The Friday, March 15th episode of PodSaveChocolate will feature an interview and live tasting with Chef Andrea Young of Sweet Vegan Chocolates (NYC).

#PodSaveChocolate and #TheChocolateLifeLIVE Archives

To read an archived post and find the links to watch archived episodes, click on one of the bookmark cards, below.

Pod Save Chocolate Calendar and Archive
News, views, and conversations on topics in cocoa and chocolate streamed live to YouTube, LinkedIn, and Facebook. #PodSaveChocolate!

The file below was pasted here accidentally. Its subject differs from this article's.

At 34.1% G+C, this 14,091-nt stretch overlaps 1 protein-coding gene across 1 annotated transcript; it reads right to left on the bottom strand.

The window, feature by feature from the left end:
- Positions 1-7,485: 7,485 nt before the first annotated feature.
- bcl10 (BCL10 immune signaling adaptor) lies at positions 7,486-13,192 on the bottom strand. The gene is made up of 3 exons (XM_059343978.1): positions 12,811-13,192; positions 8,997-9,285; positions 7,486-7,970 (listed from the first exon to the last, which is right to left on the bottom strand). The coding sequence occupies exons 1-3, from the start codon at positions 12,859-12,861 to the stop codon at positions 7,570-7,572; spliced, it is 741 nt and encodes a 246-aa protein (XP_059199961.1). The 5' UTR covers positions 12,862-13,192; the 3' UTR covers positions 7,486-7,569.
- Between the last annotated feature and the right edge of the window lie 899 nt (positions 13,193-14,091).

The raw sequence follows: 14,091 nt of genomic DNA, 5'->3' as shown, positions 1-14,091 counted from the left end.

#TheChocolateLifeLIVE Archive
News, views, and conversations on topics in cocoa and chocolate streamed live to YouTube, LinkedIn, and Facebook.

You've successfully subscribed to The Chocolate Life
Great! Next, complete checkout for full access to The Chocolate Life
Welcome back! You've successfully signed in.
Success! Your account is fully activated, you now have access to all content.
Success! Your billing info is updated.
Billing info update failed.